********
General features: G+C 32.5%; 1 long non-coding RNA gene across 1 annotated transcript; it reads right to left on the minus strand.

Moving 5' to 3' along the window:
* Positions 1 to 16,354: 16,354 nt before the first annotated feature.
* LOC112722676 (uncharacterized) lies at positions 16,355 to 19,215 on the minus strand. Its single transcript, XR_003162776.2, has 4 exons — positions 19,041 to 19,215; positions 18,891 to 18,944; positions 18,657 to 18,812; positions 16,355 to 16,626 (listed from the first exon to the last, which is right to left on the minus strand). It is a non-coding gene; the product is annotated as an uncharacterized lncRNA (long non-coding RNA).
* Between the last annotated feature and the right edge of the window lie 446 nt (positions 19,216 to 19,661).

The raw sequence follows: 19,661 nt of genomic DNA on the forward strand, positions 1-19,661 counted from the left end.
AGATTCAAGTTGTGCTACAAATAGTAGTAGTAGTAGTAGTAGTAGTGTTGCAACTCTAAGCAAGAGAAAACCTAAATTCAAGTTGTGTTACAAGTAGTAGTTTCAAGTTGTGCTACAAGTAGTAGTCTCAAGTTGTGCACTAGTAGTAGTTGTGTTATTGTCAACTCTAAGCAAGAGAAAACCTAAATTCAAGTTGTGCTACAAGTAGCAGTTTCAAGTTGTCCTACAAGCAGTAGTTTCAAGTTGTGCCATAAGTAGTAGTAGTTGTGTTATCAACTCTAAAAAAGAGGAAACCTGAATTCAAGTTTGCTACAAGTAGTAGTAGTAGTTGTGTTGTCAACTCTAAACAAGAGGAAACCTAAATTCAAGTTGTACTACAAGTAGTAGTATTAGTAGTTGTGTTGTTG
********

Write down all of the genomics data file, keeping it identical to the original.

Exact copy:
General features: G+C 32.5%; 1 long non-coding RNA gene across 1 annotated transcript; it reads right to left on the minus strand.

Moving 5' to 3' along the window:
* Positions 1 to 16,354: 16,354 nt before the first annotated feature.
* LOC112722676 (uncharacterized) lies at positions 16,355 to 19,215 on the minus strand. Its single transcript, XR_003162776.2, has 4 exons — positions 19,041 to 19,215; positions 18,891 to 18,944; positions 18,657 to 18,812; positions 16,355 to 16,626 (listed from the first exon to the last, which is right to left on the minus strand). It is a non-coding gene; the product is annotated as an uncharacterized lncRNA (long non-coding RNA).
* Between the last annotated feature and the right edge of the window lie 446 nt (positions 19,216 to 19,661).

The raw sequence follows: 19,661 nt of genomic DNA on the forward strand, positions 1-19,661 counted from the left end.
AGATTCAAGTTGTGCTACAAATAGTAGTAGTAGTAGTAGTAGTAGTGTTGCAACTCTAAGCAAGAGAAAACCTAAATTCAAGTTGTGTTACAAGTAGTAGTTTCAAGTTGTGCTACAAGTAGTAGTCTCAAGTTGTGCACTAGTAGTAGTTGTGTTATTGTCAACTCTAAGCAAGAGAAAACCTAAATTCAAGTTGTGCTACAAGTAGCAGTTTCAAGTTGTCCTACAAGCAGTAGTTTCAAGTTGTGCCATAAGTAGTAGTAGTTGTGTTATCAACTCTAAAAAAGAGGAAACCTGAATTCAAGTTTGCTACAAGTAGTAGTAGTAGTTGTGTTGTCAACTCTAAACAAGAGGAAACCTAAATTCAAGTTGTACTACAAGTAGTAGTATTAGTAGTTGTGTTGTTG